The subject system operates on the fact that with the IR detector one can develop a map which has a number of detected targets. One then ascertains their position by knowing where they are within the field of view of the IR detector. One then uses a registration algorithm that indicates where to find the first target and initiates a search pattern with laser beams scanned over an area where the IR detector indicates a target may be. When a reflected laser pulse is detected one therefore has the means to direct a kill vehicle to the target, while at the same time deriving an offset to correct the boresight error. Note that IR targets are reported on the focal plane of the IR device which does not give one knowledge of the position in laser space because of the aforementioned boresight errors.

In short, in the subject system once one finds out where the infrared detector says a target is going to be one then utilizes a computed correction factor to more precisely direct the laser beam to accurately establish target position. Note that there will always be some residual error involved and by going from target to target, when one utilizes the subject system one uses the actual versus predicted location from the IR focal plane to keep refining the measurement. In the subject system the refinement process proceeds very quickly with algorithms used to converge very rapidly on a solution that greatly improves the time line over uncompensated systems.

Note that while the subject invention is described in terms of a ladar which provides angle, angle range 3-D information, the subject system may be used for laser range finders which are already pointed at a known target. As such a laser range finder is a subset of ladars in which only range is detected.

In summary, in a dual mode target designation system involving the use of a passive IR detector for developing rough target locations and a ladar or laser range finder for refining target position, a closed loop system is provided for correcting the boresight error of the laser so that it matches that of the IR detector. In one embodiment this is accomplished by first selecting a target detected by the IR detector, executing a laser scan in which the laser beam is moved in a search pattern until a return from the selected target is detected, developing an error vector between the reported laser target position and the reported IR detector target position and repositioning the line of sight of the laser using the error vector to minimize the co-boresighting error. The result is that the boresight correction resulting from illuminating the first target reduces laser scan time for each subsequent target to permit rapid and accurate target position acquisition. The refined target position may then be used to direct a kill vehicle to the target.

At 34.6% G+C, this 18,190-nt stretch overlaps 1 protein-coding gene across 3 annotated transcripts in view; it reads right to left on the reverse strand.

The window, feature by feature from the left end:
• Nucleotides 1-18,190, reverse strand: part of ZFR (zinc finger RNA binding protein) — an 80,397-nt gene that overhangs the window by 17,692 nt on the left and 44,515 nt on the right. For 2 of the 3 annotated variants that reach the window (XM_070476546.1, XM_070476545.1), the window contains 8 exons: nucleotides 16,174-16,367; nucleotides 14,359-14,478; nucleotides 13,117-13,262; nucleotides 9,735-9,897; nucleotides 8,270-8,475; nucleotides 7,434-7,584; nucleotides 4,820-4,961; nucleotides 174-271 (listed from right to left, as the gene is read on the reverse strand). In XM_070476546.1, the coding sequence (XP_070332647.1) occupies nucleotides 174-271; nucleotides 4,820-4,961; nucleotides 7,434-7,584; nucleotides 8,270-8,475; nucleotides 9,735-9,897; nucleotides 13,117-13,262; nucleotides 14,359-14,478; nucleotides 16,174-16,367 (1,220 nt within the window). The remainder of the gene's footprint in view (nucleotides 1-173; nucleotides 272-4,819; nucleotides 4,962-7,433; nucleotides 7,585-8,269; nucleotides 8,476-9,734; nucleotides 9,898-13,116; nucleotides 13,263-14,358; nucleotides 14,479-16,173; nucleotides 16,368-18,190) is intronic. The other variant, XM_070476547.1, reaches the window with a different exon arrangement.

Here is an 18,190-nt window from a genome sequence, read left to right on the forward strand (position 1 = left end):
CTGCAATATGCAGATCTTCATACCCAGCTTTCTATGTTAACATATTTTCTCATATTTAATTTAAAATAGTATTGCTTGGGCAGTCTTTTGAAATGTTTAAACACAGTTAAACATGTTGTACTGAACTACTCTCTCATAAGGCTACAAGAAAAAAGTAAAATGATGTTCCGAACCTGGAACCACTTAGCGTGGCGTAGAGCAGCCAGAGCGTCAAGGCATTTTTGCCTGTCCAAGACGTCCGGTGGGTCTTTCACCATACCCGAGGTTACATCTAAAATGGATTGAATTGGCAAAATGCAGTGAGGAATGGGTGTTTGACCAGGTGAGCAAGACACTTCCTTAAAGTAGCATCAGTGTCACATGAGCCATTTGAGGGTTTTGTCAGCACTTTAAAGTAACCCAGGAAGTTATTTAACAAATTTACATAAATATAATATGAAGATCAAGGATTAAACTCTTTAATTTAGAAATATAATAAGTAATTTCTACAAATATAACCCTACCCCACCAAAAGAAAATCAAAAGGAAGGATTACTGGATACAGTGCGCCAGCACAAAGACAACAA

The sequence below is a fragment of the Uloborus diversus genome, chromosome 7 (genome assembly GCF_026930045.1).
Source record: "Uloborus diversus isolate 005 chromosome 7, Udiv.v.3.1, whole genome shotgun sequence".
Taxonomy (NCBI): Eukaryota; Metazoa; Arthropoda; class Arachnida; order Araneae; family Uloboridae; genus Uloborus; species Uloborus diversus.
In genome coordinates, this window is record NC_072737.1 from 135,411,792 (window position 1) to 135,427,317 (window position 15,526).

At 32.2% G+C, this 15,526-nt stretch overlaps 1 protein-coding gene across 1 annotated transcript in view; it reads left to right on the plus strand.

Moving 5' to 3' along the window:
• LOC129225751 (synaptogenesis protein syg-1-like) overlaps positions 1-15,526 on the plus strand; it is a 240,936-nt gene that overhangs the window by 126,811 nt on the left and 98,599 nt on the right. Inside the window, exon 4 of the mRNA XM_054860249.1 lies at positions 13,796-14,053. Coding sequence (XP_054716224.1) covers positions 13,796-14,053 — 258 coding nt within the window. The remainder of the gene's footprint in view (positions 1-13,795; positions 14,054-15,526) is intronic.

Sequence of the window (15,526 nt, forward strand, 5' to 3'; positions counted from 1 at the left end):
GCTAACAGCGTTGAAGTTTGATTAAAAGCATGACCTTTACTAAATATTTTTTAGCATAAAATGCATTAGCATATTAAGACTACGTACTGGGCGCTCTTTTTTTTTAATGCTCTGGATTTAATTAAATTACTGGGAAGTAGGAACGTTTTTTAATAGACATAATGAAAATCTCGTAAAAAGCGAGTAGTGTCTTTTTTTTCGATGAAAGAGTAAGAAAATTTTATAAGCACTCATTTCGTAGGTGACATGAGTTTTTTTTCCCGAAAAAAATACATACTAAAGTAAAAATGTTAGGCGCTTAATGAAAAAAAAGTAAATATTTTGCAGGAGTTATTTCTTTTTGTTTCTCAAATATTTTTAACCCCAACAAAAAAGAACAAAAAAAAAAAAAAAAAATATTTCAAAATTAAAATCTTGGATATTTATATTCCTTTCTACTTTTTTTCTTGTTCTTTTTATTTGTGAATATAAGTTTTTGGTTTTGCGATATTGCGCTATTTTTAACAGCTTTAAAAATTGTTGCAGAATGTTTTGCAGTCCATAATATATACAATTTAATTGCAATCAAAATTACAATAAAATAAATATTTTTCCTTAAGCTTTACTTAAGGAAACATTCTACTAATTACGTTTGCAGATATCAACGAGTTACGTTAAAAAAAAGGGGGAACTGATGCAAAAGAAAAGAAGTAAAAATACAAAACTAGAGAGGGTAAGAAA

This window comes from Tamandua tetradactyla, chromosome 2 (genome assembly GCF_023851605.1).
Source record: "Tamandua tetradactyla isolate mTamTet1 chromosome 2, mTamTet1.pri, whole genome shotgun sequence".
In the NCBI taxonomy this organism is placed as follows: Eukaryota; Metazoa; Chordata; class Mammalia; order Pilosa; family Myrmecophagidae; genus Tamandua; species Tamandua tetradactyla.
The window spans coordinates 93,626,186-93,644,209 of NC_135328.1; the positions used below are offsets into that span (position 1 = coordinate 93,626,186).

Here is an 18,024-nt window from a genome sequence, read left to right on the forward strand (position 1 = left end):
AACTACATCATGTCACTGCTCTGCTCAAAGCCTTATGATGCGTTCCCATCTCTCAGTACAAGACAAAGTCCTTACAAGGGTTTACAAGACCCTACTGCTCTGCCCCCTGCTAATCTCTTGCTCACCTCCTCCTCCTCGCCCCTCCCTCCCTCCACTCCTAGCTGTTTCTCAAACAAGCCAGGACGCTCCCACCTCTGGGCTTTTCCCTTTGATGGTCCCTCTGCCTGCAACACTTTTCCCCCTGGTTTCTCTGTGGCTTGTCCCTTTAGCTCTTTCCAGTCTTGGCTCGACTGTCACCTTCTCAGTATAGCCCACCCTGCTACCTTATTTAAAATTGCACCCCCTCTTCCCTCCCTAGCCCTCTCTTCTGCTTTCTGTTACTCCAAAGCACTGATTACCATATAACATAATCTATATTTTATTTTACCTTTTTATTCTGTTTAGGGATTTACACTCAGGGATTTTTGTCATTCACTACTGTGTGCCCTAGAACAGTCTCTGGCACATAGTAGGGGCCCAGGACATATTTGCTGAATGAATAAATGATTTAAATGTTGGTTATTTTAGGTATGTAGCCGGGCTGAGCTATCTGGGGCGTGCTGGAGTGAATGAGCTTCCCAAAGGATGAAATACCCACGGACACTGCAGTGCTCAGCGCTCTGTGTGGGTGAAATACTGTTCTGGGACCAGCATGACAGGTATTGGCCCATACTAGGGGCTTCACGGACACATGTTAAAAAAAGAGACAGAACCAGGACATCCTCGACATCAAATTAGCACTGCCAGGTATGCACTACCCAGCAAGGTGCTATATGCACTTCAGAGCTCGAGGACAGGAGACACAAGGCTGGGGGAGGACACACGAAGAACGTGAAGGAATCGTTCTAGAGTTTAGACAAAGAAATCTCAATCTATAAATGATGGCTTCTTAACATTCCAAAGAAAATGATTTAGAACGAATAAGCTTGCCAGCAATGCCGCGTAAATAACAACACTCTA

BRIEF DESCRIPTION OF THE DRAWINGS

These and other features of the subject invention will be better understood in connection with the Detailed Description in conjunction with the Drawings, of which:

FIG. 1 is a diagrammatic representation of a battlefield scenario in which incoming targets are sensed by ground radar which causes the launch of an intercepting missile with the missile sensing the targets through the use of a wide field of view infrared detector;

FIG. 2 is a diagrammatic illustration of the use of a ladar to more precisely require the position of various targets existing in the field of view of the passive IR detector, in which the ladar output is scanned about a target in a search pattern until a return from the particular target is detected;

FIG. 3 is a diagrammatic representation of the field of view of the IR detector showing a passive IR reported position of a target in FIG. 1 as well as an offset laser scan reported return, with a lateral error being noted;

FIG. 4 is an expanded diagram of the system of FIG. 2, in which an IR detector and a ladar laser are co-boresighted, showing the control of the transmit mirror for the laser to effectuate a laser scan in the field of view of the IR detector, with the IR field of view being utilized to establish an IR reported position and the creation of an error map between the IR reported target position and the laser reported target position after the scan of the ladar indicates painting of the target;